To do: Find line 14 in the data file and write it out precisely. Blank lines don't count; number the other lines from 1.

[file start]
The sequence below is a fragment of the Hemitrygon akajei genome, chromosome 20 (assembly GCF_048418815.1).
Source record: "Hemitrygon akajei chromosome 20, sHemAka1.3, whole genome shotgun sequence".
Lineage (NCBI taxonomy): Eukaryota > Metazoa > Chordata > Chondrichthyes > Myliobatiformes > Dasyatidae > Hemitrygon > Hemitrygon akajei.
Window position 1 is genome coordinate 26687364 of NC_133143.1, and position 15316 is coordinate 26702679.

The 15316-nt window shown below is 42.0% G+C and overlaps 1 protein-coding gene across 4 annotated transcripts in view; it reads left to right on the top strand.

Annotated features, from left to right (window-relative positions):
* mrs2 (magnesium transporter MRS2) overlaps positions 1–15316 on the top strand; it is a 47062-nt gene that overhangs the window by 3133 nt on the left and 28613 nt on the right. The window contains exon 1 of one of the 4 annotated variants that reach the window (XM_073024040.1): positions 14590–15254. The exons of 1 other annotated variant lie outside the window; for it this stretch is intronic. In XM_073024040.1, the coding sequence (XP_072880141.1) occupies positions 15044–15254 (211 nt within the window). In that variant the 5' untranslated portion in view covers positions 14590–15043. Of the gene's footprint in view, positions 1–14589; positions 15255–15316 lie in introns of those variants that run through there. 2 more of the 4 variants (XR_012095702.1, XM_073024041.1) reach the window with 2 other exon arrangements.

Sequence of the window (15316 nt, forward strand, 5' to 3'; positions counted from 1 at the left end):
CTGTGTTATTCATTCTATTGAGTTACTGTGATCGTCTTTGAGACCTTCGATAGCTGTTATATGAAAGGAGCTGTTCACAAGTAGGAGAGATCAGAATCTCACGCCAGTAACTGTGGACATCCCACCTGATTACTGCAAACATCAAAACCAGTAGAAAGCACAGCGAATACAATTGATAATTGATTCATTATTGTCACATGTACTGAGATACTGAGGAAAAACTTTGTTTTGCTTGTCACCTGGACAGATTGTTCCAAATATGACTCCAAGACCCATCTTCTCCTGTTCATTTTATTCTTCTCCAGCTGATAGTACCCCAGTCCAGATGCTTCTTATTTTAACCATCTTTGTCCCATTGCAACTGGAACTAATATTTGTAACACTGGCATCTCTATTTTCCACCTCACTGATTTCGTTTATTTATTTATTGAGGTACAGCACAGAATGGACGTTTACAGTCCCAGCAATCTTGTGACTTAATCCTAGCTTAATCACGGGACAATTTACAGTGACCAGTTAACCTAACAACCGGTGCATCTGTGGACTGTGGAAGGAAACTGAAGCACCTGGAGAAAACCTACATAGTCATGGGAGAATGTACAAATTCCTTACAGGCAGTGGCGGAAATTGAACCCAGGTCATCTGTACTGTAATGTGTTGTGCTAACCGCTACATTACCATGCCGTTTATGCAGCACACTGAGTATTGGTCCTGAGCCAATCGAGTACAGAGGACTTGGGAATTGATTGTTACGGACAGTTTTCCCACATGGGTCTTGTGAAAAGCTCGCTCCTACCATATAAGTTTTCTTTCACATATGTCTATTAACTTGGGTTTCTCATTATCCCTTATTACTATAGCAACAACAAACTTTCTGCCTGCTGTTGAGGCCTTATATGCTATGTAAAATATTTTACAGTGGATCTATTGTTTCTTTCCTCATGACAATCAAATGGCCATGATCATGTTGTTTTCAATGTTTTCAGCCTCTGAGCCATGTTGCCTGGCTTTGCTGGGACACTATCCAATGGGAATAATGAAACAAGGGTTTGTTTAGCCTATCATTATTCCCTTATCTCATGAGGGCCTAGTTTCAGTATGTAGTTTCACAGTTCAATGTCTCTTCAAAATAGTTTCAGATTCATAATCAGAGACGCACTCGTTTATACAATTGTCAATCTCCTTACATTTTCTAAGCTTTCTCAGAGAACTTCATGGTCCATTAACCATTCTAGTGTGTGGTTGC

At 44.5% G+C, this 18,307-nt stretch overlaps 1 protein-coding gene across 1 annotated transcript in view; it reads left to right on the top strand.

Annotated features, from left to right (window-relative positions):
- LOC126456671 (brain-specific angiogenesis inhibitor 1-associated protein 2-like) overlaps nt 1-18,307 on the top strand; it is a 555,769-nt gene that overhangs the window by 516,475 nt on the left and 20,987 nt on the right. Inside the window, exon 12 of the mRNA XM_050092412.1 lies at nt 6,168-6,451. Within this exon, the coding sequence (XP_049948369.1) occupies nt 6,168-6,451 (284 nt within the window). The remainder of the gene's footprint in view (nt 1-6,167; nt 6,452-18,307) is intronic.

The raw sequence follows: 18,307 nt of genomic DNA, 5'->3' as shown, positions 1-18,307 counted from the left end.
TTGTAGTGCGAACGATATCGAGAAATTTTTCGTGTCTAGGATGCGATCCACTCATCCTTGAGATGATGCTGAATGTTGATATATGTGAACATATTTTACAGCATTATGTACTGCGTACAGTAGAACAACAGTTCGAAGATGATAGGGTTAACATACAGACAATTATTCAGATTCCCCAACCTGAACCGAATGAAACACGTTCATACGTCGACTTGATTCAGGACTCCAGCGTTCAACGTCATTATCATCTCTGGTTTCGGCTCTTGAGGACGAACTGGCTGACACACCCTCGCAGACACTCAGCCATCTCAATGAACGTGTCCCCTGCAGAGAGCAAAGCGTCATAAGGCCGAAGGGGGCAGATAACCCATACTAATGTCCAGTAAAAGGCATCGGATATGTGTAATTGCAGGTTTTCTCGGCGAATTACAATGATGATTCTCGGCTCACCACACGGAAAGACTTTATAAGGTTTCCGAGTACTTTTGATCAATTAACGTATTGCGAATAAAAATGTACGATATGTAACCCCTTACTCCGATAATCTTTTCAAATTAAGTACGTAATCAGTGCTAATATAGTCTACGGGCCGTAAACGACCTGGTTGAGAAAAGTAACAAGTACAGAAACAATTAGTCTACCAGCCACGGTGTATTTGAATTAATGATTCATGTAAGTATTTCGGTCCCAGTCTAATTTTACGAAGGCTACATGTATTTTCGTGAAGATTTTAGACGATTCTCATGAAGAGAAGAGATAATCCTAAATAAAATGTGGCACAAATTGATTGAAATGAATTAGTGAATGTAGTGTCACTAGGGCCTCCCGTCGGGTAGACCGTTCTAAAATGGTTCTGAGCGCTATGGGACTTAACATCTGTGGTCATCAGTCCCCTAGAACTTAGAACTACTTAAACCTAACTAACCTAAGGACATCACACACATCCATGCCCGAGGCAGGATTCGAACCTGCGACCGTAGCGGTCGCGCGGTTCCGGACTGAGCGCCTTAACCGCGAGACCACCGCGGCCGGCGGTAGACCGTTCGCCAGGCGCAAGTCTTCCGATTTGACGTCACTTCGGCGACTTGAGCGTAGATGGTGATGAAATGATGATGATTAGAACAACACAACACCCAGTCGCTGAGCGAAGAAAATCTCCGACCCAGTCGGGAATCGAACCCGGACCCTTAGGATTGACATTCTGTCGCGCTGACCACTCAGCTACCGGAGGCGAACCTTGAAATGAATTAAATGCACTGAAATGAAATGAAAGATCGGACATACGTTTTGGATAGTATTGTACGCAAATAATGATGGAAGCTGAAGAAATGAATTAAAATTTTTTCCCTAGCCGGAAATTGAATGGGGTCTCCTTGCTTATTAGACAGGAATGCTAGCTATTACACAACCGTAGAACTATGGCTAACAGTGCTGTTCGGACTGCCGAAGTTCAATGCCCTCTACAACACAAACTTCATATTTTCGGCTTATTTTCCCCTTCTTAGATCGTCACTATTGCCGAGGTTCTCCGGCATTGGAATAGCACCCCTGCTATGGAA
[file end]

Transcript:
TTGTAGTGCGAACGATATCGAGAAATTTTTCGTGTCTAGGATGCGATCCACTCATCCTTGAGATGATGCTGAATGTTGATATATGTGAACATATTTTACAGCATTATGTACTGCGTACAGTAGAACAACAGTTCGAAGATGATAGGGTTAACATACAGACAATTATTCAGATTCCCCAACCTGAACCGAATGAAACACGTTCATACGTCGACTTGATTCAGGACTCCAGCGTTCAACGTCATTATCATCTCTGGTTTCGGCTCTTGAGGACGAACTGGCTGACACACCCTCGCAGACACTCAGCCATCTCAATGAACGTGTCCCCTGCAGAGAGCAAAGCGTCATAAGGCCGAAGGGGGCAGATAACCCATACTAATGTCCAGTAAAAGGCATCGGATATGTGTAATTGCAGGTTTTCTCGGCGAATTACAATGATGATTCTCGGCTCACCACACGGAAAGACTTTATAAGGTTTCCGAGTACTTTTGATCAATTAACGTATTGCGAATAAAAATGTACGATATGTAACCCCTTACTCCGATAATCTTTTCAAATTAAGTACGTAATCAGTGCTAATATAGTCTACGGGCCGTAAACGACCTGGTTGAGAAAAGTAACAAGTACAGAAACAATTAGTCTACCAGCCACGGTGTATTTGAATTAATGATTCATGTAAGTATTTCGGTCCCAGTCTAATTTTACGAAGGCTACATGTATTTTCGTGAAGATTTTAGACGATTCTCATGAAGAGAAGAGATAATCCTAAATAAAATGTGGCACAAATTGATTGAAATGAATTAGTGAATGTAGTGTCACTAGGGCCTCCCGTCGGGTAGACCGTTCTAAAATGGTTCTGAGCGCTATGGGACTTAACATCTGTGGTCATCAGTCCCCTAGAACTTAGAACTACTTAAACCTAACTAACCTAAGGACATCACACACATCCATGCCCGAGGCAGGATTCGAACCTGCGACCGTAGCGGTCGCGCGGTTCCGGACTGAGCGCCTTAACCGCGAGACCACCGCGGCCGGCGGTAGACCGTTCGCCAGGCGCAAGTCTTCCGATTTGACGTCACTTCGGCGACTTGAGCGTAGATGGTGATGAAATGATGATGATTAGAACAACACAACACCCAGTCGCTGAGCGAAGAAAATCTCCGACCCAGTCGGGAATCGAACCCGGACCCTTAGGATTGACATTCTGTCGCGCTGACCACTCAGCTACCGGAGGCGAACCTTGAAATGAATTAAATGCACTGAAATGAAATGAAAGATCGGACATACGTTTTGGATAGTATTGTACGCAAATAATGATGGAAGCTGAAGAAATGAATTAAAATTTTTTCCCTAGCCGGAAATTGAATGGGGTCTCCTTGCTTATTAGACAGGAATGCTAGCTATTACACAACCGTAGAACTATGGCTAACAGTGCTGTTCGGACTGCCGAAGTTCAATGCCCTCTACAACACAAACTTCATATTTTCGGCTTATTTTCCCCTTCTTAGATCGTCACTATTGCCGAGGTTCTCCGGCATTGGAATAGCACCCCTGCTATGGAA